Preventing Frost Buildup On Sewer-Septic Tank Rooftop Vent Stacks-Stinkpipes

This is how to prevent frost buildup on your sewer vent pipe so you can install an odor eliminator.

This is an email I received from one of my readers. “I have read a few articles by you on the internet regarding septic issues. We live in Askov, Minnesota (near Duluth) and experience frost build up in our vent stacks. My husband and I are older and really should not be climbing on the roof to clean these out (about once every one or two months) in the winter. Are Odor Eliminator filter caps appropriate for use in Minnesota? Will they prevent the frost build up? Thanks in advance for your help.”

This started some serious thinking since I was not aware that in the far North stack vent pipes could frost shut blocking the vent. We all know if the vent is blocked the toilet will flush but the waste will not flow down the drain, in fact no drain in the building will work. That is why it is against all building and plumbing codes to install any valve in a rooftop sewer/septic tank vent stack.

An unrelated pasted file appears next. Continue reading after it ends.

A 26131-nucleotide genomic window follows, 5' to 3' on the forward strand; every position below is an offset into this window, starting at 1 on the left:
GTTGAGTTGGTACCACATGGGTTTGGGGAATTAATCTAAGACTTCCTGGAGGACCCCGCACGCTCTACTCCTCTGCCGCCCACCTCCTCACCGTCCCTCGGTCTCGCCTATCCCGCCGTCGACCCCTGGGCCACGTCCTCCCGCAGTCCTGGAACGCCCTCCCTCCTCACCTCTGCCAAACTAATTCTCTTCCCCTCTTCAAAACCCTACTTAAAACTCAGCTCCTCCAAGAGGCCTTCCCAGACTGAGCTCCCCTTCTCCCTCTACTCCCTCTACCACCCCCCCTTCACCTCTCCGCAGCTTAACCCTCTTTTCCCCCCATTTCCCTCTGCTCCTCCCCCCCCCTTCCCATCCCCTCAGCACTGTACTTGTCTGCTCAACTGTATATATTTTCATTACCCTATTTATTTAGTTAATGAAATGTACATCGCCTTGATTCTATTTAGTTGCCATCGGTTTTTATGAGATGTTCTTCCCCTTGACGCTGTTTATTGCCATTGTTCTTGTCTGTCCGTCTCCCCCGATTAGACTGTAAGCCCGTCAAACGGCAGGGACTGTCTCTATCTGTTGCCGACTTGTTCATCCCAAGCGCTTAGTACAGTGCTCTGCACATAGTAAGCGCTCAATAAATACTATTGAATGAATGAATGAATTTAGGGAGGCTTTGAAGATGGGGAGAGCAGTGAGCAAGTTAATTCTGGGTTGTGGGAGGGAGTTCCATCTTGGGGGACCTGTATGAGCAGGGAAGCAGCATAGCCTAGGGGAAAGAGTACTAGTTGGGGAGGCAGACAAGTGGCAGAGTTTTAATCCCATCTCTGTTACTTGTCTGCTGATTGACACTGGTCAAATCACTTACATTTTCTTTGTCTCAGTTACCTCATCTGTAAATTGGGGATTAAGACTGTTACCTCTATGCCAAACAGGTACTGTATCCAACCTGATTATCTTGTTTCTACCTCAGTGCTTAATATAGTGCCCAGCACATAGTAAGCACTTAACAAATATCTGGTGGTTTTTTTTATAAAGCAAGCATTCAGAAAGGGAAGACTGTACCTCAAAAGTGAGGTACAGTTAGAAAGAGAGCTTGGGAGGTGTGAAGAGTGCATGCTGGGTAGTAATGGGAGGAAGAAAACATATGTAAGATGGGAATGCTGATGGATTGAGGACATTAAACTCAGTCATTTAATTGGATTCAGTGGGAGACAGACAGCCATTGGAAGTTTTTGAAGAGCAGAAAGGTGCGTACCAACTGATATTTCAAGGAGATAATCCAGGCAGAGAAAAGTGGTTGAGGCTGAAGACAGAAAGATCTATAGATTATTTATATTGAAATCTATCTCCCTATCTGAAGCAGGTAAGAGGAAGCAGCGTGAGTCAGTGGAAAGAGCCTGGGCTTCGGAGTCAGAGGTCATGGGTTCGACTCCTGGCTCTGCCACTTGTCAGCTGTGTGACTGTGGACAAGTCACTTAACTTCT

In most new homes or buildings we insulate only the attic floor which is on top of the ceiling in any home or building. Some designs only have a crawl space below the roof. The roof itself is only insulated in a totally sealed building today.

We go to great lengths in design today to keep warmth away from the actual roof plywood and shingles to present the thawing/freezing cycles that cause ice dams and resulting roof damage. So we want the roof to be as cool as possible. You should insulate the vent stack in the attic between the attic floor and attic roof and then put an odor eliminator filter on the outside stacks. There then should be roughly 6″ to 8″ of stack sticking out of the roof on the outside.

The inside temperature of all vents in the house is the same temperature as the rest of the house. The air temperature in septic tanks is the same as the ground that surrounds them. The ground temperature in North America is 52 degrees year round above the freeze line which is about 2 to 4 feet down in the earth depending on your area.

If the vent stack is more than a few inches above the roof line it needs to be wrapped with insulation in the winter. If the temperature of the vent stack pipe in the attic is below freezing the odor eliminator filter will not work, it must be insulated. If the house temperature is below 52 degrees Fahrenheit the odor eliminator filter will not work.

Some odor eliminator filter designs insulate the stack inside it with the equivalent of 1 inch of air insulation. I would not worry about the odor eliminator filter if the conditions are correct. I know of one company who has them on vent stacks in schools in Alaska.